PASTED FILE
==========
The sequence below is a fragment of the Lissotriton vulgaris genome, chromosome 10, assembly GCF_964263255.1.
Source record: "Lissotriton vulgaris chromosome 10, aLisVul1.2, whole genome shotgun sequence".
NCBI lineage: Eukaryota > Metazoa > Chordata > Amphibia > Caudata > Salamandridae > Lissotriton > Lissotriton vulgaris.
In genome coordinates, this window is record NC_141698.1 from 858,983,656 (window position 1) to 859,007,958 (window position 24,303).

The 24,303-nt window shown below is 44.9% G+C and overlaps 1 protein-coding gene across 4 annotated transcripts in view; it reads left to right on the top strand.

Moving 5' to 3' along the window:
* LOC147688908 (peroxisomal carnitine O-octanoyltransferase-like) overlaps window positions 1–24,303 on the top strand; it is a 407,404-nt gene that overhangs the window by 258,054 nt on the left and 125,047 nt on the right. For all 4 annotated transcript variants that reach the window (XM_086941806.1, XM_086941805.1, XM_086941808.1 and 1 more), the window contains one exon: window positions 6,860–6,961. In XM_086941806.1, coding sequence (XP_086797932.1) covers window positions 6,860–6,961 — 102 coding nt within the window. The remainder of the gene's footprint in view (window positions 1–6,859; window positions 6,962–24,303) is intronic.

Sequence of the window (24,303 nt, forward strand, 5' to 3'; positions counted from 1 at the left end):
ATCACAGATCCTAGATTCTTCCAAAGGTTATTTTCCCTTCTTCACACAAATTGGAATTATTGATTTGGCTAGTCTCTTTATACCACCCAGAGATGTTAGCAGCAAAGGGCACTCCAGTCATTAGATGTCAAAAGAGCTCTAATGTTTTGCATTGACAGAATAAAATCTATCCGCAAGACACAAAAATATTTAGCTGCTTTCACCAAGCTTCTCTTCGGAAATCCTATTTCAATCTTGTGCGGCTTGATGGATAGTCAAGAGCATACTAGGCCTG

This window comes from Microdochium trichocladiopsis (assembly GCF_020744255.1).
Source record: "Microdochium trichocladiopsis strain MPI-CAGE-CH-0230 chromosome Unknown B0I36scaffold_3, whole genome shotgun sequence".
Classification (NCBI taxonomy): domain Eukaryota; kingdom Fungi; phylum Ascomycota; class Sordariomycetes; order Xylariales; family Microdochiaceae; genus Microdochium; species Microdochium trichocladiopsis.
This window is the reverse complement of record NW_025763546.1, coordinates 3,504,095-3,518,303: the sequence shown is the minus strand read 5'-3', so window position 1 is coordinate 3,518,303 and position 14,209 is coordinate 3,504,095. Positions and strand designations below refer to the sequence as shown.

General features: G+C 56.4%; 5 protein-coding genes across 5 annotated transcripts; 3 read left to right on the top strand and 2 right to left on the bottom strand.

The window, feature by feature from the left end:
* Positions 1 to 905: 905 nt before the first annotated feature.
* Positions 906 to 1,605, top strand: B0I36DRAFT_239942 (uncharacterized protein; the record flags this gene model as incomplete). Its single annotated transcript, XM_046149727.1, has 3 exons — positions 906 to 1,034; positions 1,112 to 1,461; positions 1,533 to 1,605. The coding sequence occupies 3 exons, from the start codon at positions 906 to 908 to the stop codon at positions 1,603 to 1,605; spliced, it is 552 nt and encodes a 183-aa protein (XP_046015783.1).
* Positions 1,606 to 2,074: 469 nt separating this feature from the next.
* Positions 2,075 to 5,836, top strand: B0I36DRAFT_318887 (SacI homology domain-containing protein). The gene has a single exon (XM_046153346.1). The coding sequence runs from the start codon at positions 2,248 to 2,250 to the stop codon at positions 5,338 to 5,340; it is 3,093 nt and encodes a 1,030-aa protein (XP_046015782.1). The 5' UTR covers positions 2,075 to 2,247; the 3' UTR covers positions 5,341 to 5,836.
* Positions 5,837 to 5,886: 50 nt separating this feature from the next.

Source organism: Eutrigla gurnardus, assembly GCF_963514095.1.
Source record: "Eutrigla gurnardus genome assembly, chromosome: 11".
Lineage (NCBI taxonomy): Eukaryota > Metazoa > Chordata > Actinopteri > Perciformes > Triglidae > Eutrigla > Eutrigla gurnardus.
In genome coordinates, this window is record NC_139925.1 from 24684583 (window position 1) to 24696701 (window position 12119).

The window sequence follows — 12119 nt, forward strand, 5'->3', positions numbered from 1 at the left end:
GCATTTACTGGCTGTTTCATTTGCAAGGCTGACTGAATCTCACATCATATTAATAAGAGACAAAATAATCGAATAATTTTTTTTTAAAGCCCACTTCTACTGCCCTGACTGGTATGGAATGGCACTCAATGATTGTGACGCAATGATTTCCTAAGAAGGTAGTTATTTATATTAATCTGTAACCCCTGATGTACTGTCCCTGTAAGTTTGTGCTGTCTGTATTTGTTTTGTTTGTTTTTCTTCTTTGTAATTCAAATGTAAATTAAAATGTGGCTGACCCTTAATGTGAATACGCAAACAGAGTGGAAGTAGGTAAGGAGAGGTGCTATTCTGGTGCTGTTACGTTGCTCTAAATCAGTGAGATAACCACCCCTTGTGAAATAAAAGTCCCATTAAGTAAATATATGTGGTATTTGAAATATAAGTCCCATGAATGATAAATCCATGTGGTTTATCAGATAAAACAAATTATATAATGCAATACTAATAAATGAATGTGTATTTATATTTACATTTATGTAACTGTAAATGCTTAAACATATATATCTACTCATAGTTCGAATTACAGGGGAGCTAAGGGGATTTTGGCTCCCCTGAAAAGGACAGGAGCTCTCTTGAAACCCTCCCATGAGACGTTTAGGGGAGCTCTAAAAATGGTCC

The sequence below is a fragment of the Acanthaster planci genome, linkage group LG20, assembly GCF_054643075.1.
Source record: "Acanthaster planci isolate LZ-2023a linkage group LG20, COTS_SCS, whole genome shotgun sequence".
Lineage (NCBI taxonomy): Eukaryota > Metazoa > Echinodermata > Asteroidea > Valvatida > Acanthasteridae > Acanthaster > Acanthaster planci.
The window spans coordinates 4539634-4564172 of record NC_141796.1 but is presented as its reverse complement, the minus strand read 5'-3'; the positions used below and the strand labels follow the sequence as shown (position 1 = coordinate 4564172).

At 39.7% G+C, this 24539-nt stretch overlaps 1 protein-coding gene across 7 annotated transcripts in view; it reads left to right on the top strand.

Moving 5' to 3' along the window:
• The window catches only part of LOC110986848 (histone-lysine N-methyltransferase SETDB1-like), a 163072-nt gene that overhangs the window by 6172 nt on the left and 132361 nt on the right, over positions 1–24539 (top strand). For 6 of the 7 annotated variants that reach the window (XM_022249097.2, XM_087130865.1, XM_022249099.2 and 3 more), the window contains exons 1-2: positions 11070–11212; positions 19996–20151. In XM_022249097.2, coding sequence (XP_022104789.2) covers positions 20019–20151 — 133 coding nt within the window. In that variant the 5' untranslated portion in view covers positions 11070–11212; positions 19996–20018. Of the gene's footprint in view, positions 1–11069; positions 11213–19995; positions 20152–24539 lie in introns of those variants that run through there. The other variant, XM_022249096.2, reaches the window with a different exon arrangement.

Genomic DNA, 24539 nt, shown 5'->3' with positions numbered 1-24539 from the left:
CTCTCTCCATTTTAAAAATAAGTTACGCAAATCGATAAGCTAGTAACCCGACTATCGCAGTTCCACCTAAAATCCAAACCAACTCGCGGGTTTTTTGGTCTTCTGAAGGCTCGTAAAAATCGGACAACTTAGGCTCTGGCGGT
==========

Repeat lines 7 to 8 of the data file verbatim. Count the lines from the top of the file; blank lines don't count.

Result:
* LOC147688908 (peroxisomal carnitine O-octanoyltransferase-like) overlaps window positions 1–24,303 on the top strand; it is a 407,404-nt gene that overhangs the window by 258,054 nt on the left and 125,047 nt on the right. For all 4 annotated transcript variants that reach the window (XM_086941806.1, XM_086941805.1, XM_086941808.1 and 1 more), the window contains one exon: window positions 6,860–6,961. In XM_086941806.1, coding sequence (XP_086797932.1) covers window positions 6,860–6,961 — 102 coding nt within the window. The remainder of the gene's footprint in view (window positions 1–6,859; window positions 6,962–24,303) is intronic.

Sequence of the window (24,303 nt, forward strand, 5' to 3'; positions counted from 1 at the left end):